Living With Linux – Making the switch

Just over a week ago, I took the plunge, and installed Ubuntu Linux on my main home computer.  It’s not the kind of decision I take lightly, and I’ve probably been building up to this for some 10 years or so.  But a few recent events have told me that the time is now right for me to make the switch from Windows.

As an IT Engineer, I work with Microsoft products all day every day, and I used every version of Microsoft Windows since 3.11.  Some with more success than others, but, as my Twitter followers will testify, I have not got on well with Windows 8.  I had a pretty sweet set up with Windows 7, and thought I’d take advantage of the cheap £25 upgrade to Windows 8.  That was probably the biggest mistake I’ve made!  It broke software.  It was slow.  My hardware, despite being compatible  didn’t always work as planned.  I struggled to find my way around.  I was no longer in control of my own PC – Windows 8 was controlling me!  It was driving me up the wall and it was time to change.

About 8 years ago I read In The Beginning Was The Command Line by Neal Stephenson.  This book looks at the Mac vs PC debate, and talks about Linux and BeOS as viable alternatives and inspired me to switch to a Linux operating system.  To be honest, it didn’t really work out.  I didn’t know what I was doing, and not all my hardware was supported.  It was slow, ugly, and harder to use than Windows that I was used to, and I didn’t know anyone that could offer help or advice.  So it didn’t last long.  These days, however, I am aware of a lot more people running Linux as their OS of choice.  Just over a week ago I rediscovered Neal Stephensons book can be easily found on line via Google, so I read it again.  Sure, it’s now 14 years old, so some bits are outdated (BeOS hasn’t quite taken off as predicted!), but in so many ways it seems like it could have just been written yesterday.  So, 2 days later, I installed Linux!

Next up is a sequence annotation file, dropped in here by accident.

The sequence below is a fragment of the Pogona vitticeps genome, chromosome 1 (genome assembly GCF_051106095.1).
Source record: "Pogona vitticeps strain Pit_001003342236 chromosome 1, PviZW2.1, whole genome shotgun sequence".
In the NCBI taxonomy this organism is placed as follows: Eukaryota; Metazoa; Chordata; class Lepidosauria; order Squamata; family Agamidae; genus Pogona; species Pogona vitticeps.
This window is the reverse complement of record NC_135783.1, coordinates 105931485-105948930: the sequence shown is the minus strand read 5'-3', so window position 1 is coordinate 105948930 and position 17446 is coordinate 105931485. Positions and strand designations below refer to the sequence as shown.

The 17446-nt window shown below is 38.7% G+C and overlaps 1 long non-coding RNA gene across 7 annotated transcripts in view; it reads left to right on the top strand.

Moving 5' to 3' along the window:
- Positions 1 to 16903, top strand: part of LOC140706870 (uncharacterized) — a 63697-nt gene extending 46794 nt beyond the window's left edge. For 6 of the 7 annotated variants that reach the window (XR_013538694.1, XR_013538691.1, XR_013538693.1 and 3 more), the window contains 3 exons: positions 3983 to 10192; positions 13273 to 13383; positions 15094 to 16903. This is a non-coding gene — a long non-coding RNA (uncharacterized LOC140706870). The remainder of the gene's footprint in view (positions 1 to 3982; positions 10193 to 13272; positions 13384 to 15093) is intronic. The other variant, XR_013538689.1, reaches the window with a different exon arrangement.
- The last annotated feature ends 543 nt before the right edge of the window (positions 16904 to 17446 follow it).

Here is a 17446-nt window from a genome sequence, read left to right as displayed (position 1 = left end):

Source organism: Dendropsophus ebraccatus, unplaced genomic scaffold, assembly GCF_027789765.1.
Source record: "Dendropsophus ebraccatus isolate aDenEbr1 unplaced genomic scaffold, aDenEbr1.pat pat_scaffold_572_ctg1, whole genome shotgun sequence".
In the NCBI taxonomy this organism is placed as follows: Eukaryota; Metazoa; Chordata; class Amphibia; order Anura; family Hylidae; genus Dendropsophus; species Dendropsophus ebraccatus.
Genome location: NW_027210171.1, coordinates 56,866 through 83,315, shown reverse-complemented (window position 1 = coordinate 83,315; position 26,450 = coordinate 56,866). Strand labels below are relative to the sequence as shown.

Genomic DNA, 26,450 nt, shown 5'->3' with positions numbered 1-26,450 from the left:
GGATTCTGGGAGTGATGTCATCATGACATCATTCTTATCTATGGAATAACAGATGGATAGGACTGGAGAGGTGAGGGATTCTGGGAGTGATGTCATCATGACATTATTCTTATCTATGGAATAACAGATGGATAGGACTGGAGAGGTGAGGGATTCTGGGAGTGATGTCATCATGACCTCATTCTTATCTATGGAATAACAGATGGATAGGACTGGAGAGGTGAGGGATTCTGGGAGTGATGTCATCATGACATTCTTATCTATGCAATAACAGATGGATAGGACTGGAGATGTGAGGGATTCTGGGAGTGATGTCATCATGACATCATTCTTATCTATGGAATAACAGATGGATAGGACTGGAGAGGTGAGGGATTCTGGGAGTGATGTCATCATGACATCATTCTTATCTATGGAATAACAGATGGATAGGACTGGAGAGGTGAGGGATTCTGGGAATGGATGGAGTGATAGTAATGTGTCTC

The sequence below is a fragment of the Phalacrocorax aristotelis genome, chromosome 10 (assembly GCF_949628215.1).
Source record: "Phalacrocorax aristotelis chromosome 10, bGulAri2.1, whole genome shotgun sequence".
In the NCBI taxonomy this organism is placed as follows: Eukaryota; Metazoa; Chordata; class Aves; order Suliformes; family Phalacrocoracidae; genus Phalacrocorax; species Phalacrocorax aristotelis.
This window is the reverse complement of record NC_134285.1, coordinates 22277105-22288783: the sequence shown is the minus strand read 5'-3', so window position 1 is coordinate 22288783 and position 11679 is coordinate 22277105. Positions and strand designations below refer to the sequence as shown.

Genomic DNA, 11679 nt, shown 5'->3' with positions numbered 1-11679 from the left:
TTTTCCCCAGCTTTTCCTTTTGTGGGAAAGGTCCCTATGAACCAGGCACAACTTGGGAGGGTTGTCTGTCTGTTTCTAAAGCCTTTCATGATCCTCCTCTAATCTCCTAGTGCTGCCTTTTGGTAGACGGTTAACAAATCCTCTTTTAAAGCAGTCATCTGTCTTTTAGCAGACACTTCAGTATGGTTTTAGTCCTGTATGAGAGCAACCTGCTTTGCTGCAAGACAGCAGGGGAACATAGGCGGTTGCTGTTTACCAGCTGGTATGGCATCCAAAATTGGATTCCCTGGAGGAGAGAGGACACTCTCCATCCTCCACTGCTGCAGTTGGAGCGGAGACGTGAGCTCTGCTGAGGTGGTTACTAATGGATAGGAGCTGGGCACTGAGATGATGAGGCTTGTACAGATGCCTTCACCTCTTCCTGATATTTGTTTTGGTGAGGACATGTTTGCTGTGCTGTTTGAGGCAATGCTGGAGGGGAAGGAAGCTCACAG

Now, I’m not a total noob when it comes to Linux, but there’s no way I could be mistaken for a long bearded sandal wearing command line guru.  I have a couple of Raspberry Pi boards, and these, to me, are for learning on, and discovering how stuff works. What I wanted, though was a replacement for Microsoft Windows.  Something that installs easily, gives a nice desktop environment, and just works.  I mainly use this PC for surfing the web, watching (and occasionally editing) videos, listening to music and a bit of Arduino programming.  Nothing too technical really.  So, I headed off to and grabbed a 64 bit copy of 13.04 Desktop (latest one at time of writing this).  With a little download from I quickly had a bootable USB stick that I could run Linux from (thus checking my hardware is detected properly), and use it to install the OS to the hard drive.

Whilst I know that both Windows and Linux can quite happily coexist on the same hard drive, and you can boot in to whichever one you want, I used this as an excuse to treat myself to a new hard drive.  I am always happier with a clean fresh install, and particularly for a switch like this, I figured it would be the best way to go.  I unplugged the two other hard drives in my machine and set the BIOS to boot from my new 750gb hybrid drive.  I can, in an emergency, now change the BIOS boot order to boot back to my Windows 8 desktop – but it’s sufficiently troublesome to do that I’m unlikely to want to do that.

The install process is very easy.  Only a few simple questions, where the default is probably the best answer, and it just works.  After installation I logged on to the desktop and checked things behaved as I expected them to do, then shut down and plugged the old hard drives back in.  When I restarted, the drives showed up, and I was able to navigate my way around to find all my old files.  Stage 1 complete!